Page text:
beyond their use by date?

Lloyd McDonald writes:

Re: Wayne Sanderson on Downer the Neo-Con (yesterday, item 12). Did
Wayne Sanderson actually read the article? If he did he would realise
that Owen Harries comments about the policy showing “boldness and
courage” take on a completely different meaning in the context of his
following comments. “At a time when the American President and the
British Prime Minister are discretely modifying and qualifying their
position, Mr Downer has produced what is arguably the most unqualified
ideological statement of Australian policy ever uttered.” Professor
Harries said democracies took time to evolve in some cases, and could
not be created simply by the exertion of will “He doesn’t acknowledge
at all that democracies are a very difficult form of government to
establish,” he said.

Colin Simpson writes:
Why
does Crikey and the rest of the people who should know better persist
in maintaining the fallacy that contemporary unemployment figures in
this country are anything other than farcical? When the Howard
government shifted the definition of employed from someone working more
than ten hours a week to someone working one or more hours a week – in
addition to moving 200,000+ Australians off the unemployed lists and
onto the disability pension lists, of course Australian unemployment
figures looked pretty impressive – to everyone except those living hand
to mouth. Please make an effort – I think if you check ABS figures, you
find that “real” unemployment is much closer to 9%.

Steve
Johnson writes:

Alan
Fitzgerald writes disparagingly (yesterday, comments) of Sir Zelman Cowen’s
apparent hypocrisy in his changed attitude to the monarchy. Whether or not
Cowan personally supported a constitutional monarchy while he served as
Governer-General, his personal views on the monarchy are not relevant as long as
he performed his duties impartially, soundly and effectively. It is a symbolic
position after all. Equally, he is entitled to change his views in the
meantime, as are you, me, Bill Hayden and anybody else who lives in this free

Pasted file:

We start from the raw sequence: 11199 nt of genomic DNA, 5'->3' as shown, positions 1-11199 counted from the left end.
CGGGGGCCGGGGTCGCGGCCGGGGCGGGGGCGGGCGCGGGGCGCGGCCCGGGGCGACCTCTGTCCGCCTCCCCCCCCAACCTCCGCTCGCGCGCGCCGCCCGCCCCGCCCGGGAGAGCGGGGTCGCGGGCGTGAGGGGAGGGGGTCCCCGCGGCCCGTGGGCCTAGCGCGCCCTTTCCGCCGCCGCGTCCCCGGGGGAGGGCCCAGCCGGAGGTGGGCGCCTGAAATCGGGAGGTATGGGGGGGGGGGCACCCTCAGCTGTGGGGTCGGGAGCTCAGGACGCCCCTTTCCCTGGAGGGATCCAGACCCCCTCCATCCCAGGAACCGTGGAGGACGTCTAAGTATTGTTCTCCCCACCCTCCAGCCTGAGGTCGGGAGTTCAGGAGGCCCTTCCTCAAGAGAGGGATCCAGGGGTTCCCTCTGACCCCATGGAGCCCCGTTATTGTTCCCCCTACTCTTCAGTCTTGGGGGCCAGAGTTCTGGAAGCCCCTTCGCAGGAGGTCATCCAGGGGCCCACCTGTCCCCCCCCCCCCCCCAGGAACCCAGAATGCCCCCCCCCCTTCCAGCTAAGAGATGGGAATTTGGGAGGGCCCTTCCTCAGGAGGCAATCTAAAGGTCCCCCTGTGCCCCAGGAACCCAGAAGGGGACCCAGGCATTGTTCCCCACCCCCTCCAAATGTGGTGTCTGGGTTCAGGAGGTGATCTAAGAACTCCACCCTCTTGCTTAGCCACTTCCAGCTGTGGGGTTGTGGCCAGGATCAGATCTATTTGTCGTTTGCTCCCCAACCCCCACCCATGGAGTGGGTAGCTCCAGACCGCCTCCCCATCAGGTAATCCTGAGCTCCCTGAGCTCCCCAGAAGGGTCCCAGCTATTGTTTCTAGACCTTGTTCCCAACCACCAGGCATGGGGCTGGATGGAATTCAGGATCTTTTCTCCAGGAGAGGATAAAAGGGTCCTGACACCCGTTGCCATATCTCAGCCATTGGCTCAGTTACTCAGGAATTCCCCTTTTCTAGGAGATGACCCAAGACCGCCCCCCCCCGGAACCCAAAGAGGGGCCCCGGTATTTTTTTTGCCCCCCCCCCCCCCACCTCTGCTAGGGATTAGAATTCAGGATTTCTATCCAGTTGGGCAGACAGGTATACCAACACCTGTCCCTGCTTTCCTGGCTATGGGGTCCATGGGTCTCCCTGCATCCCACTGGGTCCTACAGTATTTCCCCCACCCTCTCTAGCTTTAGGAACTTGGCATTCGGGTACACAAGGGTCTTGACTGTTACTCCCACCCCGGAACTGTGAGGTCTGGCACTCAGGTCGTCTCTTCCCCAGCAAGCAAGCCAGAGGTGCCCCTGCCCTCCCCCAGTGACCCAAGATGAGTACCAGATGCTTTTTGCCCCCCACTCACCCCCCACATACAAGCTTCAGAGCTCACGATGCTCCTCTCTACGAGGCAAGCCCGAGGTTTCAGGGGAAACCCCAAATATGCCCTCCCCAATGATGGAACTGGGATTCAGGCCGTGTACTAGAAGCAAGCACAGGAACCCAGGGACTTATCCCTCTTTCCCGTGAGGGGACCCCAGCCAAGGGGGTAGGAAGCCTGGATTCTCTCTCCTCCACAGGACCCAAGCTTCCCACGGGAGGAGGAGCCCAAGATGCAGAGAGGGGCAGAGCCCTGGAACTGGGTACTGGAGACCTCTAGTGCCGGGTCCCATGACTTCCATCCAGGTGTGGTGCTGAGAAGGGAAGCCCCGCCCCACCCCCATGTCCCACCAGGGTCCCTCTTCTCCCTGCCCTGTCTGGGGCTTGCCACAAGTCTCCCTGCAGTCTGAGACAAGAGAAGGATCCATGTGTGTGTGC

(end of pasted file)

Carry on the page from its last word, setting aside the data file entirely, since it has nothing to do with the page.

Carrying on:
society of ours.

Kim
McDonald writes:
Michael Pascoe is really being a bit
mischievous in yesterday’s crack at Eddie McGuire (item 16). I heard Eddie’s remarks and when
he was gently challenged by George Donikian on the Meakin comment Eddie pointed
that it was made tongue-in-cheek and intended as a bit of a wind-up for Meakin.
He then went on to roundly praise Meakin for the job he did at Nine, and is
currently doing at Seven. For Michael to maintain that this exchange constitutes
some sort of serious attempt to re-write history is drawing a pretty long
bow. Be fair Michael… don’t let your
personal experiences over-ride your normally sound judgement.

Alan Hatfield writes:
I note, appreciate
and don’t disagree with your comments in Crikey yesterday (item 1) about the process
and reasoning for awarding of Australian gongs. Really, though,
isn’t the bigger issue the almost complete irrelevance of this archaic link to
(or pale shadow of) the so-called “imperial honours system” ? Let them award
gongs to those they want to reward; if the recipients are so easily “bought” or
swayed that’s their problem. The best approach is surely is just to ignore
them. What do they mean ? What is the value (and relevance) in Australia today? They’re becoming a
bit like the Academy Awards or the Logies, etc, aren’t they ? Irrelevant to
most normal people.

Tim
Howard writes:

Poor Crikey, you can’t take a trick!
On one side you have drooling
flagwavers like Pete Secret (yesterday, comments) dropping off because of your supposed Labor bias and
on the other you have whinging latte sippers like myself dropping off because
(partly) of the infiltration of such drooling flagwavers. It would appear that
both sides do agree that the quality of the news delivered by Crikey has reduced
since its takeover. The result is that you seem to now hold the centre ground,
the much coveted territory of politics occupied by most of the population.
Congratulations Crikey, you have become a broadsheet, with all the pros and cons
that implies. Trouble is, there is no shortage of broadsheets, so where should
one go for the alternative side?

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Peter Fray